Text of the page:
Fisker Automotive is recalling 239 hybrid plug-in cars to fix a defect in the vehicle’s high-voltage battery.
The recall notice, posted today on the National Highway Traffic Safety Administration’s Web site, says the campaign targets all 2012 Karma models manufactured between July 1 and Nov. 3 of this year. A123 Systems supplies Fisker with the lithium-ion batteries used in the Karma.
A123 previously sent a notice to customers and investors letting them know of a possible safety problem with the battery’s cooling system.
Fisker hasn’t received any complaints, warranty claims or any other reports related to the defect. On Dec. 21, Fisker notified federal regulators that the company had identified a defective battery part. The agency believes that less than 40 of the 239 affected cars by the battery problem have been delivered to customers.
The fix targets hose clamps improperly positioned during assembly. The misalignment could cause coolant to leak from the cooling hoses, potentially causing a fire, the agency said.
"We expect this situation to have minimal financial impact on A123, and our relationship with Fisker remains strong,” A123 CEO David Vieau wrote in the consumer notice.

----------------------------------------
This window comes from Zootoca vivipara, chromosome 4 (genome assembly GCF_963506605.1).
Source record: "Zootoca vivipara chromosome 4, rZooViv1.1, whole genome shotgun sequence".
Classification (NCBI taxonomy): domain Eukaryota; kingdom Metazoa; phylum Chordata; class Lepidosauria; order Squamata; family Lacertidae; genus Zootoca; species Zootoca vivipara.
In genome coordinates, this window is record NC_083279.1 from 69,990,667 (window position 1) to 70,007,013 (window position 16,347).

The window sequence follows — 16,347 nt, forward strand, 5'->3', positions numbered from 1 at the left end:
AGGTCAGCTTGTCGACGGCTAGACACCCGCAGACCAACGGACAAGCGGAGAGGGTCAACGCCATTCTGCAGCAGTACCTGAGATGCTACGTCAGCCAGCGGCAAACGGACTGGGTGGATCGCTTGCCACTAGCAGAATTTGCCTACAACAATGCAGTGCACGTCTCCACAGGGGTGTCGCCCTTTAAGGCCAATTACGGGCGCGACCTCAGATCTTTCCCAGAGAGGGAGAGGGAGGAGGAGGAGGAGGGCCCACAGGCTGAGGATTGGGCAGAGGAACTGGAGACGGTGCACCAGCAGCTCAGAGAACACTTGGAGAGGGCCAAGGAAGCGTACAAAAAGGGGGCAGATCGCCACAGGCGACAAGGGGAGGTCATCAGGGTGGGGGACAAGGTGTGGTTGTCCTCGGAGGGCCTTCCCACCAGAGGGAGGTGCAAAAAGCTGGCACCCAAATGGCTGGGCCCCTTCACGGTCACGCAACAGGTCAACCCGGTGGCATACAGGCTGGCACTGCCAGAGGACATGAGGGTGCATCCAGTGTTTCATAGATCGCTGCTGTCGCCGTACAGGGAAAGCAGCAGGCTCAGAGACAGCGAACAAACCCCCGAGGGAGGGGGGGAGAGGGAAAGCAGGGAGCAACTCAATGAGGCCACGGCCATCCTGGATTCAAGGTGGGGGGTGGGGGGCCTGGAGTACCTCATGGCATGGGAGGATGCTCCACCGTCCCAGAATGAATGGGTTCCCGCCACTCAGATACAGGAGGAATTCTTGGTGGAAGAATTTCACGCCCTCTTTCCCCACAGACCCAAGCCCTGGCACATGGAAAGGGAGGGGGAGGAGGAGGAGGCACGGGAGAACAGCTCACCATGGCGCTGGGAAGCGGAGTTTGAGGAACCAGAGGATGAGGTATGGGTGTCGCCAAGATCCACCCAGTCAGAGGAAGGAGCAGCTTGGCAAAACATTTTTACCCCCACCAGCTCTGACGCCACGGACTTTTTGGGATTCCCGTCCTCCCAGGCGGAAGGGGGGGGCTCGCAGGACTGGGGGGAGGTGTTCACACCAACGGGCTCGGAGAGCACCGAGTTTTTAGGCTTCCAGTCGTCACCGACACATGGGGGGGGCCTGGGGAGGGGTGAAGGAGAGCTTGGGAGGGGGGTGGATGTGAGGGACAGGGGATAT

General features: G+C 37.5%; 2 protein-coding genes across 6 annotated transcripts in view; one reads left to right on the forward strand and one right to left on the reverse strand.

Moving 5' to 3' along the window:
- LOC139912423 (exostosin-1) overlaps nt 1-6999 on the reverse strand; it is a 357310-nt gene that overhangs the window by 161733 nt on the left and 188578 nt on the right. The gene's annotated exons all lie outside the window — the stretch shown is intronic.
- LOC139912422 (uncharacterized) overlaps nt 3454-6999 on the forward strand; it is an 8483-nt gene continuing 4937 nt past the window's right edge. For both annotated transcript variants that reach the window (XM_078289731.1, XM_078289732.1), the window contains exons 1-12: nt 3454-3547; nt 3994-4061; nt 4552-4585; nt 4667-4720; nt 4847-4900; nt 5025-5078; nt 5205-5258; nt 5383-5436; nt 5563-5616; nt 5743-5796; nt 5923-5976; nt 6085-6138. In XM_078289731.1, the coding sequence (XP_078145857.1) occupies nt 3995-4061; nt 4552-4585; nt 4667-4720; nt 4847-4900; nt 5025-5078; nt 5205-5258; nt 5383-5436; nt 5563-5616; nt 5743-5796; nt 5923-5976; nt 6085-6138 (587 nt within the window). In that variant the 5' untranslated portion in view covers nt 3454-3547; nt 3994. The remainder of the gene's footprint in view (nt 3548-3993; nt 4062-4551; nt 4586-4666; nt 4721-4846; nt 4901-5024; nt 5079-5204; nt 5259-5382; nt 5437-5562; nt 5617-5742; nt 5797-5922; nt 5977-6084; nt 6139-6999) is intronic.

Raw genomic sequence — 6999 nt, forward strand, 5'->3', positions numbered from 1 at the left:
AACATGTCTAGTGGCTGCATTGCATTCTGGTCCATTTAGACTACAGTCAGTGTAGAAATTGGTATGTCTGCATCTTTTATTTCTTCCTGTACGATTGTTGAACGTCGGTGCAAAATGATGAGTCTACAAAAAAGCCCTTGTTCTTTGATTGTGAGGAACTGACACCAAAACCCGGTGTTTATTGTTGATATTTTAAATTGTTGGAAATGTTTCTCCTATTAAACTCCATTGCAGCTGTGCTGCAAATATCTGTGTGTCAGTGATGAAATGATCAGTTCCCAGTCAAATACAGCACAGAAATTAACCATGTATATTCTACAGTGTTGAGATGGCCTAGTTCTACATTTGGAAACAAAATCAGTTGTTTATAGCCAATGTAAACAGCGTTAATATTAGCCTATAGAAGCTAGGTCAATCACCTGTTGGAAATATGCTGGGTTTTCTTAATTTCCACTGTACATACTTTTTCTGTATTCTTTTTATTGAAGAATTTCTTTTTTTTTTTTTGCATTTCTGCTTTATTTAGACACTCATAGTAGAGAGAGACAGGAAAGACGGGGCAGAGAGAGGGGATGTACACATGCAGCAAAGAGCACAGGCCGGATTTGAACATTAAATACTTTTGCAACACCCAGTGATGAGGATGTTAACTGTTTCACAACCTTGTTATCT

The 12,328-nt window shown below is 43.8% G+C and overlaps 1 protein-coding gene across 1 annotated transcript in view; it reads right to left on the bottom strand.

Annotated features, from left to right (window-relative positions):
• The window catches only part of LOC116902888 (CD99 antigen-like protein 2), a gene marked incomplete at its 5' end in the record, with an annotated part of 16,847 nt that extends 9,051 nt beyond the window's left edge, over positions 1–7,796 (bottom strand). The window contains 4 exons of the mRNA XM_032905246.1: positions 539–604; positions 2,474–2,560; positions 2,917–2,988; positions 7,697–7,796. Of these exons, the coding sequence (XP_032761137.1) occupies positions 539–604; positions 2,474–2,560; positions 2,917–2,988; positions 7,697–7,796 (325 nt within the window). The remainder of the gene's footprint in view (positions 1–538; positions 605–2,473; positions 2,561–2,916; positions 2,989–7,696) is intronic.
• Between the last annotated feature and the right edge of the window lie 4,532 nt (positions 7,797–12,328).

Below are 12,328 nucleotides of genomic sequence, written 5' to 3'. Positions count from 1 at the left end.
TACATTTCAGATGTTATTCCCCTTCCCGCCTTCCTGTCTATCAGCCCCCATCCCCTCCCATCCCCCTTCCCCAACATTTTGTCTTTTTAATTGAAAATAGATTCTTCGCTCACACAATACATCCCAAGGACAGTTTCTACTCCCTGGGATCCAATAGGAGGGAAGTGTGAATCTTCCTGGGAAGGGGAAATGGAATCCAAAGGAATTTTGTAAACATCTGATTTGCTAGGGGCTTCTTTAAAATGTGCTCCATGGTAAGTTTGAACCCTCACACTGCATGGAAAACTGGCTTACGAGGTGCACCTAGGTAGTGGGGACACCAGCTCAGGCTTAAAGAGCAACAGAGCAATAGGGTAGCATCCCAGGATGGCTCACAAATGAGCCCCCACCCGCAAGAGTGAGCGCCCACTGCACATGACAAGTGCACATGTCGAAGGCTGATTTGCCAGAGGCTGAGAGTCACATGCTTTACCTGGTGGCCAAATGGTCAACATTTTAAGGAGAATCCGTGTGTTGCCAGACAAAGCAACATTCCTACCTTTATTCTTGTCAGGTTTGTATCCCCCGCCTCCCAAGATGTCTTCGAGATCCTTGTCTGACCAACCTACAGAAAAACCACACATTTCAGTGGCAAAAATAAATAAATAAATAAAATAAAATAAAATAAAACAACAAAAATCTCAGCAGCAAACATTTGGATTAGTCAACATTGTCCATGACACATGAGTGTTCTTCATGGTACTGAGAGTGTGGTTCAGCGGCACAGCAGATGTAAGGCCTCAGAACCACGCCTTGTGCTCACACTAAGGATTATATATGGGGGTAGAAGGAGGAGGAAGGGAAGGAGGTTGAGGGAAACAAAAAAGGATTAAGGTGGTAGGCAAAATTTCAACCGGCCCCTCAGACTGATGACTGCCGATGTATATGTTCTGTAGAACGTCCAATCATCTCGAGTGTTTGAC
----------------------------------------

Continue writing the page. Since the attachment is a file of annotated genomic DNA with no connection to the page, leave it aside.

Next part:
The luxury plug-in Karma is Fisker’s first production model. After delays, it went into production earlier this year.
A123 System also has won a contract to build batteries for General Motors Co.’s all-electric Chevrolet Spark minicar. GM plans to introduce the electric Spark in 2013.
In November, U.S. safety regulators opened an investigation into the plug-in Chevrolet Volt to determine whether the car’s 400-pound battery poses a fire risk after a crash.
The agency launched the investigation after two instances in which the Volt’s lithium-ion battery caught fire after government crash testing.
GM and NHTSA say they’ve had no reports of real-world fires involving the Volt.
South Korea’s LG Chem supplies the Volt’s battery cells; GM assembles the batteries in Brownstown Township, south of Detroit.
Reuters contributed to this report